Wild Grapes on the Ranch

Wild Grapes on the Ranch
Wild Grapes on the Ranch

Wednesday, July 3, 2013


As I cruised the aisles in Costco the other day, I found a happy surprise, FIGS! My grandmother had a huge fig tree in her yard way back in the day. I rememeber eating them fresh off their tree with their fascinating flavor. I was curious, with my adult palette, how I would like figs now. So, I bought them up. Summer is in full swing here so they were forced to sit in my fridge awaiting a day when I arose early enough to fire up the stove to make the following recipes. I'm so glad I did! I found a great way to use my homemade bread I had frozen and waiting for its chance to become Bruschetta. The recipe, Bruschetta with blue cheese and roasted figs, is in both Polish and English. Scroll down for the english. (Hint: Bake at 400 degrees). 
Fig and Blue Cheese Bruschetta

Recipe number two was very similar save the addition of Prosciuttio and the omission of the bread. Here is the recipe I used,Prosciutto Roasted Figs Recipe

I think would be great fall appitizers although they were delish right in the middle of summer too! Enjoy!

Tuesday, May 21, 2013

Eating in season: Cherries

Cherries make me happy! Seriously, I'm sure there's some science behind why Cherries give me a giddy feeling that is virtually unshakable but that's a whole other article, someday! Today, after a long hiatus (as usual) I am back to share a super yummy recipe I made today.

Back story, after my awesome weight loss of 60+ pounds last year I have been on the steady climb back upwards due to not doing my exercises and not counting those calories. I've been back at it again the last few months trying to make it more of a lifestyle change to avoid back slide. So, as part of my new revamped healthy lifestyle, I have added in health smoothies to my diet. Last time it was tea, that was nice and no cal but I have gotten a bit bored with that and this has fit the bill nicely. I have been busy pinning recipe after recipe on Pinterest so it's no surprise this morning when I decided to make a smoothie for breakfast that I opened it up and cruised my board for a tasty healthy day starter.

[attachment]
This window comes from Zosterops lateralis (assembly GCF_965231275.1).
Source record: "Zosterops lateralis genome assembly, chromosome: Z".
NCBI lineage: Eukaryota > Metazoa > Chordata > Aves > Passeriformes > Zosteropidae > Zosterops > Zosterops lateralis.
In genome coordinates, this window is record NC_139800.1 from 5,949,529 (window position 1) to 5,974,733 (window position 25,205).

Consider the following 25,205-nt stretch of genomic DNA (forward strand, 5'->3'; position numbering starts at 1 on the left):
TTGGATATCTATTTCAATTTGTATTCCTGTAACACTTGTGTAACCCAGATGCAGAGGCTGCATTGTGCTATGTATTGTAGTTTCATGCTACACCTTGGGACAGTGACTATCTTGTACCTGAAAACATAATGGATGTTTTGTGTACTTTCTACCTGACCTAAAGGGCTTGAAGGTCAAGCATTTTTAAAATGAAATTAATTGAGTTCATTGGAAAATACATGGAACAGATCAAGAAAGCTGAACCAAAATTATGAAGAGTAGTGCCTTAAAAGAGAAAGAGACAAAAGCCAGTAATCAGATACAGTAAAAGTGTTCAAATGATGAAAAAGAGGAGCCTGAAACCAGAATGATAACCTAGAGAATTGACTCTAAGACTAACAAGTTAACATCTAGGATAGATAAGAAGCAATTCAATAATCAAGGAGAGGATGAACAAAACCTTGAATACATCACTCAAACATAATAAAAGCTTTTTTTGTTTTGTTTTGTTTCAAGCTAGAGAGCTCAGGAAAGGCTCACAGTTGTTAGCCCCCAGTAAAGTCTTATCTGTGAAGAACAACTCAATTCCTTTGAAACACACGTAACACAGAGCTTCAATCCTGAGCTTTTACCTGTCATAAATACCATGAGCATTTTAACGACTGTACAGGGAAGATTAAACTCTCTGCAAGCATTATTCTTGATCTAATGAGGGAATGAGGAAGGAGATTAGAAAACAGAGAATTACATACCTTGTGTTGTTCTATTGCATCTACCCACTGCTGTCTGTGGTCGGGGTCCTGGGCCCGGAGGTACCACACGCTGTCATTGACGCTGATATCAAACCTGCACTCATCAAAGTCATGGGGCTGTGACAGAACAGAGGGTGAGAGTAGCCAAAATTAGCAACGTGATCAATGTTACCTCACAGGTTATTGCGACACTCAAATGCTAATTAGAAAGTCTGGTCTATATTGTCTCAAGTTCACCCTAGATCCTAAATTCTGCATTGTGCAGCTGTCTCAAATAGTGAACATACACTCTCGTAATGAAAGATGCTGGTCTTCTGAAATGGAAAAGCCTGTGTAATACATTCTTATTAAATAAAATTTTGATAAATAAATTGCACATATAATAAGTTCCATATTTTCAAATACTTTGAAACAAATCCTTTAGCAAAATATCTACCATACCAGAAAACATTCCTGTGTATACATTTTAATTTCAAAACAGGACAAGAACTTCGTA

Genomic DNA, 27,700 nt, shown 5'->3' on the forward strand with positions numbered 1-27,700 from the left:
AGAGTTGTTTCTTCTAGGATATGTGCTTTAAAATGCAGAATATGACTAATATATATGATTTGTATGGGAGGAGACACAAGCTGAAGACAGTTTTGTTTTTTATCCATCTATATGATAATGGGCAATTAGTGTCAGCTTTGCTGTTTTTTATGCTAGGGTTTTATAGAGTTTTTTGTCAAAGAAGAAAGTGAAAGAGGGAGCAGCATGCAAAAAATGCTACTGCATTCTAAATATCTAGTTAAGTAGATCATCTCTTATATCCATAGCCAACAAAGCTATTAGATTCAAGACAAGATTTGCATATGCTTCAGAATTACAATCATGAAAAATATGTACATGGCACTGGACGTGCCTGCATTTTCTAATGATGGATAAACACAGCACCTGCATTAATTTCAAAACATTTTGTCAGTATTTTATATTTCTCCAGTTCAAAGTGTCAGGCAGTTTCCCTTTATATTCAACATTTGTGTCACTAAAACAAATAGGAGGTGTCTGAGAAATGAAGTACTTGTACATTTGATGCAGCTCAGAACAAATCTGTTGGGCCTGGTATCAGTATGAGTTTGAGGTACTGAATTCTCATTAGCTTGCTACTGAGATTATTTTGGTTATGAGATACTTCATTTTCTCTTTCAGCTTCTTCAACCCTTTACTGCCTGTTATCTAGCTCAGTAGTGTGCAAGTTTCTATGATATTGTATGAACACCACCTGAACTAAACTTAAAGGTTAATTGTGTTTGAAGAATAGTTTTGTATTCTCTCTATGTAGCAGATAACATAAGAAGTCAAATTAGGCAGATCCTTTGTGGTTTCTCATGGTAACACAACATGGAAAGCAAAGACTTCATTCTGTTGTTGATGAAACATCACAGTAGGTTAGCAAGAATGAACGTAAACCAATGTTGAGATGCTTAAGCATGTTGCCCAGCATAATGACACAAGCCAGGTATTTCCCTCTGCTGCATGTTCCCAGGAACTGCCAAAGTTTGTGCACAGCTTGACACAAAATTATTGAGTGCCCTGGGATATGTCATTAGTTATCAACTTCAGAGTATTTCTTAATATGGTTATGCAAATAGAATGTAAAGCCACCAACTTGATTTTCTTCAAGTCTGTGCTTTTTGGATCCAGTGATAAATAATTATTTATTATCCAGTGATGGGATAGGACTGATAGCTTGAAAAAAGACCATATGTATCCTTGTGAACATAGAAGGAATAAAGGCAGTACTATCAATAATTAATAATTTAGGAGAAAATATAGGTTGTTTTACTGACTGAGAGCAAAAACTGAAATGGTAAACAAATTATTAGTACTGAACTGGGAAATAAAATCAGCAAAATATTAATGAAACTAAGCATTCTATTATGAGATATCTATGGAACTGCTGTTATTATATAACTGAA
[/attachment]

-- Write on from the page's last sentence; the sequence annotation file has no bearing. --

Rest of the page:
Being that it is May, I have had the luck of scoring some amazing cherries from our friends and neighbors (I use the term neighbors loosely here since our closest neighbor is about a mile away) and these Cherries are fab! I have been popping them fresh the last two days and of course while I was picking them perhaps more made it in my mouth than my bucket  I walked away with cherry juice drippings down the front of my shirt, dead give away!

I did pin some cherry recipes yesterday hoping I would get to them in the course of our crazy busy day but I didn't. I did however manage to pit and freeze a cookie sheet worth for future smoothie use. So this AM the first thing I saw in my Smoothie board was this fresh Cherry and Oat smoothie. It had a bunch of stuff I don't have on hand and probably would use anyways but the basis was good so I modified to my pantry and yummo!

E. Henderson Photography (iphone photo)

Fresh Cherry and Oat Smoothie by Erin Henderson

1/2 cup coconut milk (or any other milk or milk like beverage)
1/4 old fashioned oats, dry
1 cup fresh cherries, pitted
1/2 cup non fat plain Greek yogurt (I'm sure you could sub any other yogurt here and it would be good)

Blend all ingredients and enjoy! If you want it cold add 4-5 ice cubes.

Nutrition info:
Calories: 284
Total Fat: 4.1g
Sat. Fat 1.8g
Carb: 51.9g
Fiber: 5.3g
Sugars: 29.9g
Protein: 7.3g ting with

Extra! This smoothie was so good yesterday, I couldn't help tinkering with it again this AM. This is the variations I made: I used 1/3 cup frozen cherries(pitted), 1/3 frozen strawberries and 1/3 cup frozen blueberries, and upped the coconut milk to 3/4 cup. WOW! It's even better than the other with to tantalizing mix of fruit! Here it is below: Enjoy!

Friday, January 18, 2013

Delish recipe, had to share!

Photo via my iPhone, E. Henderson
This recipe is by far one of our new fans. My husband thought it was like quiche without the crust (and much MUCH lighter in calories than a traditional quiche). It all started when I spotted a butternut squash in the store and had to take it home. I do this. I commenced sitting on my counter for some time before I resigned my self to just steam it in the oven and force myself to make something out of it. Of course, I then went to Pinterest and got a hit on this recipe. http://www.closetcooking.com/2012/11/butternut-squash-mushroom-sausage-and.html

Of course I can never just make a recipe, so I did tweak this a bit. I used Swiss Chard instead of Kale and used already cooked squash so I skipped that whole step. I also used Colby Jack as my cheese of choice because that what I had in the fridge.

Servings: makes 6+ servings

Prep Time: 10 minutes
Cook Time: 50 minutes
Total Time: 60 minutes